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Ontario Anti-Fraud Task Force Recommends Extensive Changes

December 7th, 2012  |  Auto Insurance

Fender benders and car accidents are part of life. They happen frequently and we see them all the time as we go about our day. While many people once involved in an accident, go through the protocol of exchanging information with the other driver and go to the accident reporting centre. Many are forgetting to ask an important question: – “Was this accident part of an insurance fraud scam?” and “Could I be the victim of an insurance scam?”.

Insurance fraud is the real deal. It happens more often than most people think and it is a serious issue that costs insurance companies millions and millions of dollars each year.

Since it is such a serious issue, the Ontario anti-fraud task force is looking to make adjustments to the current system to allow for more effective methods to investigate and enforce auto insurance fraud. A recent report was released by the task force calling for modifications to be made to current laws and regulations related to auto insurance fraud.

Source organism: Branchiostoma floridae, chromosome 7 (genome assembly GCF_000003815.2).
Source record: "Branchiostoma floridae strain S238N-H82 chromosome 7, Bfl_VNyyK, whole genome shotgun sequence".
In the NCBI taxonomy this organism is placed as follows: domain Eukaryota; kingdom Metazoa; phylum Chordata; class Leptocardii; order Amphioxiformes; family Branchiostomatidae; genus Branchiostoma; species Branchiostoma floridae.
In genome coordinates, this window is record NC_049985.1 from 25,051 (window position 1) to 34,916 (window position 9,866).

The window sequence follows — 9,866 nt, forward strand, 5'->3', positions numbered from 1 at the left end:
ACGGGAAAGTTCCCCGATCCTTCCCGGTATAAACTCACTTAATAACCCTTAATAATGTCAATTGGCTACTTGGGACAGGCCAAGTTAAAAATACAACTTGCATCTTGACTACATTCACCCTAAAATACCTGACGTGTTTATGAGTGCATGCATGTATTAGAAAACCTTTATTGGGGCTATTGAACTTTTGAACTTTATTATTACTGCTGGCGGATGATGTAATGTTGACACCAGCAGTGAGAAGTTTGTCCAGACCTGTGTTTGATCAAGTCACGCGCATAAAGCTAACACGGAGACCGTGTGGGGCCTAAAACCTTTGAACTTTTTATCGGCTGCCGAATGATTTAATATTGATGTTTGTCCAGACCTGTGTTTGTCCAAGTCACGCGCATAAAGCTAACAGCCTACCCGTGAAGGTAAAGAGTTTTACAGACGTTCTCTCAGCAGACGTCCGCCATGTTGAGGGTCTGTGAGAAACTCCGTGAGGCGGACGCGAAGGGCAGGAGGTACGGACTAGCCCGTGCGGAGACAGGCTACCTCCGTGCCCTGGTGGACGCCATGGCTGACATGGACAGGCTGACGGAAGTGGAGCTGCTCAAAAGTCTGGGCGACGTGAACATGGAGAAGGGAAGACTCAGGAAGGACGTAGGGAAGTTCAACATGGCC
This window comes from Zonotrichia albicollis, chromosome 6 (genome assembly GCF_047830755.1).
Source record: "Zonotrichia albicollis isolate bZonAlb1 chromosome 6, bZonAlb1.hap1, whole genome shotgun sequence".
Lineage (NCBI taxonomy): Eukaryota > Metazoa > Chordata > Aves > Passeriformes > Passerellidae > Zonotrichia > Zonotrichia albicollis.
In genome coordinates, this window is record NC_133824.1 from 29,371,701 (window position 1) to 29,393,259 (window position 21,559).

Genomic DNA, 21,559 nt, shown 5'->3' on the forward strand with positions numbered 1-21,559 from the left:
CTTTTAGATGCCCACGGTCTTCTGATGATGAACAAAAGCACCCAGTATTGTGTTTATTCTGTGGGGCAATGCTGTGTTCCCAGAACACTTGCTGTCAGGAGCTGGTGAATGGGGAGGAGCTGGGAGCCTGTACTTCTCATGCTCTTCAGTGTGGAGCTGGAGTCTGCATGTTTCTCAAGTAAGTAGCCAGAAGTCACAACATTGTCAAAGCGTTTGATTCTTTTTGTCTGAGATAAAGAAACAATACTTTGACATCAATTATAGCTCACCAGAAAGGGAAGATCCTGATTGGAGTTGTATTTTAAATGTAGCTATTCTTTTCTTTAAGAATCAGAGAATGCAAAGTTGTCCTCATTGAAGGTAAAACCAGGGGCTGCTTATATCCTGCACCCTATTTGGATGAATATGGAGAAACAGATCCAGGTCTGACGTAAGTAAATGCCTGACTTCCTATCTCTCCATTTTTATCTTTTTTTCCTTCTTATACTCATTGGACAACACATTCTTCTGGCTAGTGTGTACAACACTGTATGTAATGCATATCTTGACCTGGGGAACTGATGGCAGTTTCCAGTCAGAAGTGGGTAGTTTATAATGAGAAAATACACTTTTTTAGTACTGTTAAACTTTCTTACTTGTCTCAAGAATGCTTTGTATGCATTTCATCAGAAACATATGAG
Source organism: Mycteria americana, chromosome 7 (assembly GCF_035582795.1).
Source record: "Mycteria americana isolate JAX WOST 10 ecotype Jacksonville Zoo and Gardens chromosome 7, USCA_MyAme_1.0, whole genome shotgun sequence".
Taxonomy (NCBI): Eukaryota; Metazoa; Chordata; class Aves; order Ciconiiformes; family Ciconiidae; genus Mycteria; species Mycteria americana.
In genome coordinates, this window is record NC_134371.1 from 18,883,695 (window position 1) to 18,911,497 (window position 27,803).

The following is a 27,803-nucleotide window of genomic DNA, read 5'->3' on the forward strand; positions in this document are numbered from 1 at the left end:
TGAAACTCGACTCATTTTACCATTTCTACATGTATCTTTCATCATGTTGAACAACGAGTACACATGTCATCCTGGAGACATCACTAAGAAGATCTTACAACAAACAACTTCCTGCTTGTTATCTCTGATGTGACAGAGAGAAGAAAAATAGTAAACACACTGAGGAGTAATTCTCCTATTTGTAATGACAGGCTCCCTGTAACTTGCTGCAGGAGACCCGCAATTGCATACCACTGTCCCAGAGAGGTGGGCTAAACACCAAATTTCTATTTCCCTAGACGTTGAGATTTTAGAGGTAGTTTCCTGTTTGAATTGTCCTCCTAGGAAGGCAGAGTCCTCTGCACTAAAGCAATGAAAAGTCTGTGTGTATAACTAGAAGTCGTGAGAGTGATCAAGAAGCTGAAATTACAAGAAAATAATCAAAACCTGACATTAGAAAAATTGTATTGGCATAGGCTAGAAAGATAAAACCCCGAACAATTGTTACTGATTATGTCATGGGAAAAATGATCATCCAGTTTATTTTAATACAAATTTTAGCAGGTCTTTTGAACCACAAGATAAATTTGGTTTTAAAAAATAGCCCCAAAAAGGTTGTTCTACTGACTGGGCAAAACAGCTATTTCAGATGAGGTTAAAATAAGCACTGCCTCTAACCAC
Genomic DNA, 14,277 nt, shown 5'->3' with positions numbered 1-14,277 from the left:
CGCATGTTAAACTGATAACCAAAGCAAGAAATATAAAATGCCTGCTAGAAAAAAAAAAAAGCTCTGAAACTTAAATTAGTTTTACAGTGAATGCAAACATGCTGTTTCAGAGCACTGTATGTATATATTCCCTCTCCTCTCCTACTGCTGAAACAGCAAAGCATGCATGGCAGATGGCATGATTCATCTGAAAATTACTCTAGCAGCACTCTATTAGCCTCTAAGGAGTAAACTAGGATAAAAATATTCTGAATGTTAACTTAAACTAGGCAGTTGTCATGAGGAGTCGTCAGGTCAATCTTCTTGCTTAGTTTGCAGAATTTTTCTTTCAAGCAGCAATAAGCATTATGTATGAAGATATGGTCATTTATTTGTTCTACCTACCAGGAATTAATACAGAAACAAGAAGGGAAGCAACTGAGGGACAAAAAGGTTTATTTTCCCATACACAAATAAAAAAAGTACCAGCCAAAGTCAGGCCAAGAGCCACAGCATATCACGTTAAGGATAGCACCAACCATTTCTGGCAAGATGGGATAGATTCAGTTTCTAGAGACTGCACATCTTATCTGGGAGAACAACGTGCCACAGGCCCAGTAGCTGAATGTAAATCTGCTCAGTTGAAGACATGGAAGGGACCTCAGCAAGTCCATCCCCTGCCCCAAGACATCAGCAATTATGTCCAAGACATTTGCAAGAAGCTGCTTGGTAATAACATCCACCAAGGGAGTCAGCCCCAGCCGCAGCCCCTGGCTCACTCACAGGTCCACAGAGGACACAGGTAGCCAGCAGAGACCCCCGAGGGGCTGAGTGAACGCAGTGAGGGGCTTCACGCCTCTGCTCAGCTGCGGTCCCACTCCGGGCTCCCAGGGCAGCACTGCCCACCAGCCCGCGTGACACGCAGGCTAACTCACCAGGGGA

While more than 40 recommendations were made, there are three areas in particular that the task would like to see amended in Ontario’s Insurance Act:

  1. Clinic licensing: The task force recommends creating licensing for health clinics that are used to treat people involved in accidents.
  2. Greater public discourse: This calls for insurers to make it public how they select the companies they recommend to their customers 
  3. More power for FSCO: The recommendations call for more power for FSCO to investigate and place restrictions on organizations that take part in deceptive insurance acts. 

While these recommendations are still under advisement, there are some things that drivers can do to protect themselves. If you are involved in an accident, look for the signs of a scam immediately. If the other driver is acting odd or if they are quick to try to persuade you to do something, be on high alert. If anything seems odd, don’t take the risk, talk to the police and call your insurance company. They will be able to help you with the next steps. 

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